Following his 2014 documentary -1287 which followed a woman suffering with terminal cancer, Ian Thomas Ash examines the process of dying, and its aftermath, from a more immediate perspective in Sending Off (おみおくり〜Sending Off〜, Omiokuri: Sending Off) which sees him accompany Dr. Kaoru Konta who provides palliative care for those, mostly very elderly, who are approaching the end of their lives and are otherwise being looked after at home by family members rather than in hospitals. 

While in the past it might have been much more normal to die at home and for ordinary people to be familiar with illness and death, it may now be more usual to be cared for by trained professionals at a medical facility. Most particularly in rural areas, however, that might mean being entirely removed from a local community with friends and relatives perhaps unable to be present as much as they would like and so elderly family members are largely looked after by loved ones. That sense of community is certainly something that the bereaved family at the first home are very grateful for, affirming that while people in the cities can be distant from each other, people will always come to help in the country and true their word, the house is filled with neighbours helping to prepare food at 8.30am the morning after an elderly relative passes peacefully in her sleep shortly after 2. 

At the second house, meanwhile, a son who has been painstakingly taking care of his elderly mother laments that he feels oppressed by the ritualistic elements of a traditional funeral but would be failing in his duty to give her a proper send off if he did not complete them properly. Mr. Endo had remained conflicted about telling his mother that her condition was terminal, helping to video some of her treatment himself, including a mobile bathing session and soothing ice afterwards so other relatives could see his mother enjoying her life even while its quality continued to decline, but admitting that he hopes her suffering will soon be over so that she can finally reunite with his late father. Mrs. Endo receives a typical Japanese Buddhist funeral in a local temple and is then cremated, the family participating in the traditional ritual of picking up the remaining bones with chopsticks and placing them carefully into an urn. Dr. Konta also attends the public memorial service and gives a eulogy, discussing her brief relationship with the late Mrs. Endo and remarking on her admiration for the Endo family.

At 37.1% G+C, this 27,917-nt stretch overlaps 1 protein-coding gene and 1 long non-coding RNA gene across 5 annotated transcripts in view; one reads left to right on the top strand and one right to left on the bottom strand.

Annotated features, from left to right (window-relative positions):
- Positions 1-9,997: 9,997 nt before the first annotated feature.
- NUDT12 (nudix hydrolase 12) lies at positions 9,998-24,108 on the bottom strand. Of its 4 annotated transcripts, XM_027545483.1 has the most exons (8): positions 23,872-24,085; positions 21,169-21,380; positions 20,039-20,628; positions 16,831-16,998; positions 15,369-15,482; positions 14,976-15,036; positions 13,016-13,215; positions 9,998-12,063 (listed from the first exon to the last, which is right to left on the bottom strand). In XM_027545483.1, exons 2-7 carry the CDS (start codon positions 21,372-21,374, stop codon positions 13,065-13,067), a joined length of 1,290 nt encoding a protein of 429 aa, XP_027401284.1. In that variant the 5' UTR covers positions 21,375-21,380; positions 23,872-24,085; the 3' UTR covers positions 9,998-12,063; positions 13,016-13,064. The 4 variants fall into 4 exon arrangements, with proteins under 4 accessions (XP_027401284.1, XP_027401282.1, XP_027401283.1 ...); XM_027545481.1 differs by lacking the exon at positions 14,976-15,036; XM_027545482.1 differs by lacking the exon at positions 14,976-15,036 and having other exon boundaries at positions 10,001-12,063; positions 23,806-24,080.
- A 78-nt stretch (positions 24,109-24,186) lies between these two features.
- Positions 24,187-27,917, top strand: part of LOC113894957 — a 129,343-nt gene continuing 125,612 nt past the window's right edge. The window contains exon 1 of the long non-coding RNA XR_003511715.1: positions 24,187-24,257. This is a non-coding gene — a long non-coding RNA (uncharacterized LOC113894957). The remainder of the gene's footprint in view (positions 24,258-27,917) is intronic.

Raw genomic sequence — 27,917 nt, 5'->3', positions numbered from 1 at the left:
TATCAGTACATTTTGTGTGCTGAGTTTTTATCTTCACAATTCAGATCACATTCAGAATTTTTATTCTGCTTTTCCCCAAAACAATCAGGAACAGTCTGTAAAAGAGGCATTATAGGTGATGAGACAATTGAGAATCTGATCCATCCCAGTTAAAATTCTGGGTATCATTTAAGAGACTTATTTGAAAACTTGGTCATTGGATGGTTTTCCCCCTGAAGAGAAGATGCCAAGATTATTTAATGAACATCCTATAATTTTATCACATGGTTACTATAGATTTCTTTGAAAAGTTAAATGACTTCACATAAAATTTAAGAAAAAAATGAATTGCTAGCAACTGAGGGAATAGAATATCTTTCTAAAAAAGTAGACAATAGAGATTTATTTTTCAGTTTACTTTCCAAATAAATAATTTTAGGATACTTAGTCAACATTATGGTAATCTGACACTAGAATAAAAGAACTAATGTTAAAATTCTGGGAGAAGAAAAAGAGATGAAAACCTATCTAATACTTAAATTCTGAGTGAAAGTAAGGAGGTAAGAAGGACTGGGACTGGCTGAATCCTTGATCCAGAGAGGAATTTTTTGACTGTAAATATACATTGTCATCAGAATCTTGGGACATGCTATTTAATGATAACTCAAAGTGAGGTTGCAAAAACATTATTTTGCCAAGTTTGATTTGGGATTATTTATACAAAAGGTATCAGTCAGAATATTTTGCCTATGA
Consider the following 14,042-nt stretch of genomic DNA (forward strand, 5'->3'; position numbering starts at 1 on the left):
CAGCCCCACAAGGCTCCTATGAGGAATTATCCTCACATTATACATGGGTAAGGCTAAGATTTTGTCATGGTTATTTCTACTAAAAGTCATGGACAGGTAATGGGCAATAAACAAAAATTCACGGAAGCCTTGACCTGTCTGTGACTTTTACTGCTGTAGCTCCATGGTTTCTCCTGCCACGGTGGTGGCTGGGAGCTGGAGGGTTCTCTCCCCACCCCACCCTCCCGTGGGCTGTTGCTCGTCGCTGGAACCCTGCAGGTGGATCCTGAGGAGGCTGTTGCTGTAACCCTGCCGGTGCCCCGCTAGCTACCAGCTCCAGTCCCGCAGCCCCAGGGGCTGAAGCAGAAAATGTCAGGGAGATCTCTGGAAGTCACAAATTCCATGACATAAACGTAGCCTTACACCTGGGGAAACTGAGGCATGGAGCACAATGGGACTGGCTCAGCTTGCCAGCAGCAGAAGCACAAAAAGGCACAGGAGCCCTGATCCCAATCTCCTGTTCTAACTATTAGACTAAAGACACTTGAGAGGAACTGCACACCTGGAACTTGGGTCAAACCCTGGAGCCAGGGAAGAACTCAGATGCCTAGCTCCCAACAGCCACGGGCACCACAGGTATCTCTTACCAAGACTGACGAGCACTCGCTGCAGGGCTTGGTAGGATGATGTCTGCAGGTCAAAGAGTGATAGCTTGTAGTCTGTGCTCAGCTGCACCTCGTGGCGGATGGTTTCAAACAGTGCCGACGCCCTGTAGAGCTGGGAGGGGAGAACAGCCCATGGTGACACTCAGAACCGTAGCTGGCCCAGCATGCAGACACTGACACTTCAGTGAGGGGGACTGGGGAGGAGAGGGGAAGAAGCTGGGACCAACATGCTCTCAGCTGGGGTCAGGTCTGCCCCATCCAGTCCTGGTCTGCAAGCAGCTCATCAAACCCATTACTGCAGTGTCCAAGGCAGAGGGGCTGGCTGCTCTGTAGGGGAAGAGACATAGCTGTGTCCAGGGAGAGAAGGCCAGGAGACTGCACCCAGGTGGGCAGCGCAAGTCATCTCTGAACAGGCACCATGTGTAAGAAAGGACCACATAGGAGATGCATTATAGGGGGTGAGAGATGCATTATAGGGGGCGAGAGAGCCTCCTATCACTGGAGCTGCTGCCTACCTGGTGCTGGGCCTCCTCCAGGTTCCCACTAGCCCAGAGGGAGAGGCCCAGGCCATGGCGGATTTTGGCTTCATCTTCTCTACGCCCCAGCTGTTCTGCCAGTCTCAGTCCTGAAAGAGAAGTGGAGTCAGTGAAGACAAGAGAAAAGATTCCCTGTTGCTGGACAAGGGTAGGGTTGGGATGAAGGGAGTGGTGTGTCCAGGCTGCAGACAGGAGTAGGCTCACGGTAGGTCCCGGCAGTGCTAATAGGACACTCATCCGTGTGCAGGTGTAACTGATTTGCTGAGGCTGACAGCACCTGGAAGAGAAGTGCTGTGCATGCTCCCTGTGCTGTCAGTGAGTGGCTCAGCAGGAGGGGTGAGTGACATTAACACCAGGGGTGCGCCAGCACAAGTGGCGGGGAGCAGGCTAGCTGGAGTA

As she says, caring for those with no possibility of recovering can be emotionally difficult. Yet we often see her taking time to admire the beauty of nature whether in a well kept garden, field of flowers, or the landscape to and from appointments. She tries to do her best to offer care and advice not only to the patients but to those who are their primary care givers and will often be making difficult decisions on their behalf. One elderly couple she visits appear to be in quite good health and mostly able to look after themselves, but she worries that as they had no children and their other relatives, save a nephew they don’t seem keen to contact, are also elderly there is no one who they can call should one of them become seriously ill and unable to look after the other.  

Mr. Hata, meanwhile, has the opposite problem in that he is worried about leaving his wife behind when he dies especially he claims because she’s not so good at the practical stuff and he’s always taken care of that for her. Those familiar with Ian Thomas Ash’s work may already be acquainted with Mr. Hata as he became the subject of an ongoing social media project as Ash helped him reunite with the son he had lost contact with 30 years previously after separating from the child’s mother. “Regret and regret, sometimes enjoy life” is how Mr. Hata describes the business of living but declares himself satisfied with being happy in the moment, seeing this as a “happy ending” witnessing the cherry blossoms surrounded by people he loves. Capturing the process of dying as unobtrusively as possible and with absolute sensitivity, Ash can also be seen stepping in to help when needed while documenting both the highly ritualised processes of “sending off” a relative and the managing of grief which accompanies them. 

Sending Off is available to stream in the US until July 30 as part of this year’s Japan Cuts.

Original trailer (dialogue free)

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